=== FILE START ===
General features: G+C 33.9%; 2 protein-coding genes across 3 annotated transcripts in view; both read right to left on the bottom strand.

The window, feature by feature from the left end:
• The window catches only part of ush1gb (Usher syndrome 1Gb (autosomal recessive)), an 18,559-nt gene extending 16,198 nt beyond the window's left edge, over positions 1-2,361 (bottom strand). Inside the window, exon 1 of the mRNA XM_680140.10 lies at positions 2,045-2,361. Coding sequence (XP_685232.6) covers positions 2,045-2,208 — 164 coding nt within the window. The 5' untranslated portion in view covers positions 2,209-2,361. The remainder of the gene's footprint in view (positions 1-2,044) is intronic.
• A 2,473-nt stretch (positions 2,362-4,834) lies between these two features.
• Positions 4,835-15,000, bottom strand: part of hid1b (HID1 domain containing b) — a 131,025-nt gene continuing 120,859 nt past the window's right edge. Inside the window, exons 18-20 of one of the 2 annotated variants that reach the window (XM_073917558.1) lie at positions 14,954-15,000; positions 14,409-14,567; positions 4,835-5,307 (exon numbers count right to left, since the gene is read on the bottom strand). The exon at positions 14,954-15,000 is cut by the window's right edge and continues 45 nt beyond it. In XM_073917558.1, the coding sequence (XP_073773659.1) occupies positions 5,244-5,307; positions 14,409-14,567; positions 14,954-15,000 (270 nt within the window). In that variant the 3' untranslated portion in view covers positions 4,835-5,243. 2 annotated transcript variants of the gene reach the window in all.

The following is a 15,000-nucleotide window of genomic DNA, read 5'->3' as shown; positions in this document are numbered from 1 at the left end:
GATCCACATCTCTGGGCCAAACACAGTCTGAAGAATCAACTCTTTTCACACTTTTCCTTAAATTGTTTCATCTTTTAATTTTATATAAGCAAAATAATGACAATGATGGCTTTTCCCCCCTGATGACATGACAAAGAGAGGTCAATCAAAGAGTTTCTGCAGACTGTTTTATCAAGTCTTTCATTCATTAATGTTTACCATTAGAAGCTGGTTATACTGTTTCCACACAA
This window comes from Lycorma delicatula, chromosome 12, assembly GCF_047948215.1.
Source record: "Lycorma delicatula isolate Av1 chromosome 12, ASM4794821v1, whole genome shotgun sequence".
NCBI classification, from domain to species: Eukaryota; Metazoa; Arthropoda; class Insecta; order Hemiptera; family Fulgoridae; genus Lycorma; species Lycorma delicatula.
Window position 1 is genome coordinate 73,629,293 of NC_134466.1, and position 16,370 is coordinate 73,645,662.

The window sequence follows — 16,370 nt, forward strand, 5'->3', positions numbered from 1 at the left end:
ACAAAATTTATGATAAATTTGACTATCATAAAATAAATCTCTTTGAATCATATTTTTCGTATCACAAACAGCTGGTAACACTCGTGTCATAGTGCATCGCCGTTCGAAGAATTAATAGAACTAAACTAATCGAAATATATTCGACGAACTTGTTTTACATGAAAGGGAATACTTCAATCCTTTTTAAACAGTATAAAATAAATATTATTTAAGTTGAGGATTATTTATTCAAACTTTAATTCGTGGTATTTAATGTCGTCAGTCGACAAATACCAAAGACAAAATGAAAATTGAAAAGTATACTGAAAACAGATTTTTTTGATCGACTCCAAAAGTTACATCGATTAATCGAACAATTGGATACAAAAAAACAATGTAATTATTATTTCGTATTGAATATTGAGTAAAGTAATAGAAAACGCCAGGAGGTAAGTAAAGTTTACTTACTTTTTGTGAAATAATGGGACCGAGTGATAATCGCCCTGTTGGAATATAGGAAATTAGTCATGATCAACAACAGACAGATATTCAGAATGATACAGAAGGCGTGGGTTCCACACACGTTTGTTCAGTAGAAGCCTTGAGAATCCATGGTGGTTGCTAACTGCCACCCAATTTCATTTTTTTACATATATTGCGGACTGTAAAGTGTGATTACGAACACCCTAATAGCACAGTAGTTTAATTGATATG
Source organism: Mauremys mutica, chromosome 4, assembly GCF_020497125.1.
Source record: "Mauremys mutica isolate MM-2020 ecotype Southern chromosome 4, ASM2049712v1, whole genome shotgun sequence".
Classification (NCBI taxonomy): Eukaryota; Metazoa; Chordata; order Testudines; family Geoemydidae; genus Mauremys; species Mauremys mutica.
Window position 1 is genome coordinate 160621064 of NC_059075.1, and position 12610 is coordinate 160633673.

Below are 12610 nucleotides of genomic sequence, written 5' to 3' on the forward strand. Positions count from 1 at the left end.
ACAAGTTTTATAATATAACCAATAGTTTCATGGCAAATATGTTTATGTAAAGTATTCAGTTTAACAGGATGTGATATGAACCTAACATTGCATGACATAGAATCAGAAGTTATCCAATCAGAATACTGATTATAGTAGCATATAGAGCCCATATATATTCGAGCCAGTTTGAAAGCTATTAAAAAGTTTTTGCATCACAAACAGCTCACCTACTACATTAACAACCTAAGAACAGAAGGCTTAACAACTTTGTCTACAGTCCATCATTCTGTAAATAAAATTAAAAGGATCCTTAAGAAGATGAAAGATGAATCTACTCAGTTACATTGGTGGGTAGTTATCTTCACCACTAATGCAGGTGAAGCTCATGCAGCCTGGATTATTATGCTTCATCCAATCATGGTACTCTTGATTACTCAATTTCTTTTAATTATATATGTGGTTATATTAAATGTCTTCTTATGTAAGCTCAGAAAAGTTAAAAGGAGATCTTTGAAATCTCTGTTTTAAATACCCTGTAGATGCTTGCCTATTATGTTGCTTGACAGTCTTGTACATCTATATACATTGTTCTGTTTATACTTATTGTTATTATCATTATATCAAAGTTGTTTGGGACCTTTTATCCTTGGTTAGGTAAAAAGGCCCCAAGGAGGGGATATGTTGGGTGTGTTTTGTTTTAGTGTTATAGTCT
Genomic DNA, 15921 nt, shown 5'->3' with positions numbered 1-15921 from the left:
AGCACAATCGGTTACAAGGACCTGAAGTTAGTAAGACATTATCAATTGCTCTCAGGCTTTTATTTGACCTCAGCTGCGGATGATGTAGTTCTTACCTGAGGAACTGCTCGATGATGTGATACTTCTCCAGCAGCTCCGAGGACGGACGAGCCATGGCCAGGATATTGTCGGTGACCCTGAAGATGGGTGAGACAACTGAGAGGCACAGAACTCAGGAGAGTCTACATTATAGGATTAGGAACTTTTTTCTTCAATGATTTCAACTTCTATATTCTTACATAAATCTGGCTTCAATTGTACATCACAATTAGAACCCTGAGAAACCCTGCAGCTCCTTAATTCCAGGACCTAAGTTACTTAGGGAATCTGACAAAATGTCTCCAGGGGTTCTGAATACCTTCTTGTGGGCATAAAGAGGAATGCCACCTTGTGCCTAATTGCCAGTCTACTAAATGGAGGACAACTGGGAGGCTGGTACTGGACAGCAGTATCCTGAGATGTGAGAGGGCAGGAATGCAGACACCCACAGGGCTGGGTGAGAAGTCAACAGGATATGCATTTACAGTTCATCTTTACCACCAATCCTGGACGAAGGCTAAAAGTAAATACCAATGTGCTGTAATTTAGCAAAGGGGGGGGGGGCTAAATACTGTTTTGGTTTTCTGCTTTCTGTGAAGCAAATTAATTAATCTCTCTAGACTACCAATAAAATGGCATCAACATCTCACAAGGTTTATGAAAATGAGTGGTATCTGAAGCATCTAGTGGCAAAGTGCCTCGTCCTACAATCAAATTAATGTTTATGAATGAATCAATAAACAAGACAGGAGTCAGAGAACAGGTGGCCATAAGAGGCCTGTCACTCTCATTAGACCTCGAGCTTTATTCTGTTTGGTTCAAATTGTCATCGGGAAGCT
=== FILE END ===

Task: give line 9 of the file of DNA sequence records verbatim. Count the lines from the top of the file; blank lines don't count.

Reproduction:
Source record: "Lycorma delicatula isolate Av1 chromosome 12, ASM4794821v1, whole genome shotgun sequence".